|MadSci Network: Chemistry|
My friends and I have an ongoing debate about what holds the rubber on the soles of your shoes together. I say it is some sort of chemical and they say that when melted it just forms into a mold. It all started when a piece of a friends shoe tore away. Please help end this debate. I would greatly appreciate it, we cannot find the answer anywhere!
Fortunately (or perhaps unfortunately), you are both correct. The rubber in the sole of your shoes is a polymer. Check out http://www.pslc.ws/macrog.htm This web page is set up with different levels. Level one is like a shopping mall and you can go to the shoe store and learn what polymers go into different shoes.
The polymers are the chemicals you said shoes are made of and there are billions of these polymers in a shoe sole. Think of the polymers as spaghetti noodles. When spaghetti noodles are warm, they can slide past each other; when they cool, you get a large clump of noodles that are entangled. This is how the polymer is molded (what your friends argue). The polymer is heated so that the chains can slide past each other, when cooled into a mold the chains are physically entangled and its becomes one large "clump". These physical entanglements give the material (the clump) its properties.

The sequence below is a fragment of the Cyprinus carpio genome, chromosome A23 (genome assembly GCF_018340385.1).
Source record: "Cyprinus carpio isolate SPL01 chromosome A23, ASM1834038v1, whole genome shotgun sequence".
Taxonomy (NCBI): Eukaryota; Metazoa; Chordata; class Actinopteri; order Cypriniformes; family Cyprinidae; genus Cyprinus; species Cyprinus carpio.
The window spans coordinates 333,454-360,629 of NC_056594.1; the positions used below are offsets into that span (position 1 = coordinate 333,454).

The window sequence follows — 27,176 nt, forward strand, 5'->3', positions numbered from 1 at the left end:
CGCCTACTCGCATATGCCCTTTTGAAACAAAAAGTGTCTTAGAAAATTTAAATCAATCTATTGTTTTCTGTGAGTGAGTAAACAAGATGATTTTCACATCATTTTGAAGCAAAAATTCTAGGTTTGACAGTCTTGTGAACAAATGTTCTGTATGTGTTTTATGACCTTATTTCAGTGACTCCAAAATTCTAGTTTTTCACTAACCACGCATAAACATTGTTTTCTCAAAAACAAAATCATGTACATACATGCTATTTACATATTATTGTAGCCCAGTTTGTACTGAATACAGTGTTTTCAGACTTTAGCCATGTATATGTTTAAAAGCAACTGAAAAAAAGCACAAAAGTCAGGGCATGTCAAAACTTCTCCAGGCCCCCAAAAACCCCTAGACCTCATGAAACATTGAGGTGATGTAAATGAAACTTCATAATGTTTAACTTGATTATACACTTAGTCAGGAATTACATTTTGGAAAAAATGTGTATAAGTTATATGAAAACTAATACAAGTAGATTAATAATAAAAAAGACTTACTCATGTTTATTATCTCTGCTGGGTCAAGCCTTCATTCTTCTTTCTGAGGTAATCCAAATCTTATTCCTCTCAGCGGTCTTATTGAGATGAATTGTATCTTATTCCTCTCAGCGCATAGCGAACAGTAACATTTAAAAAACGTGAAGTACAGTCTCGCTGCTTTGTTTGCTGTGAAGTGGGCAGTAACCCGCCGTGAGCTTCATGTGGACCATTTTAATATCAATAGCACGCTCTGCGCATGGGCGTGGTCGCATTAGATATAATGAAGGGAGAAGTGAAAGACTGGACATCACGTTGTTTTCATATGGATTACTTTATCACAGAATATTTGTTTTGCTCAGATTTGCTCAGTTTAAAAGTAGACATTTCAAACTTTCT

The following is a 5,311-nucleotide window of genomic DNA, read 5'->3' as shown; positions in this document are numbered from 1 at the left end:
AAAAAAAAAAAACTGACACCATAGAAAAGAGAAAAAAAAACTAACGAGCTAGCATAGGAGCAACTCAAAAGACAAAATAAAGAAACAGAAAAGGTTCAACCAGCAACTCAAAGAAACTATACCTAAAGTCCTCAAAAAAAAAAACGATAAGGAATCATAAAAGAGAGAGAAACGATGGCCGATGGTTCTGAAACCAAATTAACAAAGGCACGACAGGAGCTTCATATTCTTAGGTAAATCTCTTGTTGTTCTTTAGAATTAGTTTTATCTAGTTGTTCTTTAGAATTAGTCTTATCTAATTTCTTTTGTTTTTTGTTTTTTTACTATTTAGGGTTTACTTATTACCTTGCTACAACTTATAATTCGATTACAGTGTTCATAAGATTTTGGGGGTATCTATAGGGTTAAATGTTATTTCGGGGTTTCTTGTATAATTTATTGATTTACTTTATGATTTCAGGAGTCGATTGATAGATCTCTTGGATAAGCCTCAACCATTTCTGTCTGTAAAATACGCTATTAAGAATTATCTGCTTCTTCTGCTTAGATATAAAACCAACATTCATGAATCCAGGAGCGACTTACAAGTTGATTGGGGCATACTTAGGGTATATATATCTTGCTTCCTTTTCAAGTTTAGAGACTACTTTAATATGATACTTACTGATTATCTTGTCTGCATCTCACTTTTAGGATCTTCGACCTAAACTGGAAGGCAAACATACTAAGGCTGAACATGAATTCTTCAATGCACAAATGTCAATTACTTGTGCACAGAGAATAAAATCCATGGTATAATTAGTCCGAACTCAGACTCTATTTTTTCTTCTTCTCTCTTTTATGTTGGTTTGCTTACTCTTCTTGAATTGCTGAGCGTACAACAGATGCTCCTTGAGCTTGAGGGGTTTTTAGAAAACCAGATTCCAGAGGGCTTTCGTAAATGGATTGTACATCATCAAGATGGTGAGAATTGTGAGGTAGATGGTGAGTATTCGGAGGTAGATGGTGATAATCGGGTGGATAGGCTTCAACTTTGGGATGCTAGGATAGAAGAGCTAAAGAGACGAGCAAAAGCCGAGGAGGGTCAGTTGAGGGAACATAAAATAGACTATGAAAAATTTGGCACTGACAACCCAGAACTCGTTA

Now depending on what the clump is to be used for, various things can be done to the clump. Before the heated polymers chains are cooled, different materials can be added in to add color or more elasticity (springiness). After the material is cooled, it can be crosslinked so that the individual polymer chains are now chemically attached to each other (this is how car tires are produced--through a procedure called vulcanization).
So, now you and your friend can argue that you are both correct! Hope this answers your question.
Try the links in the MadSci Library for more information on Chemistry.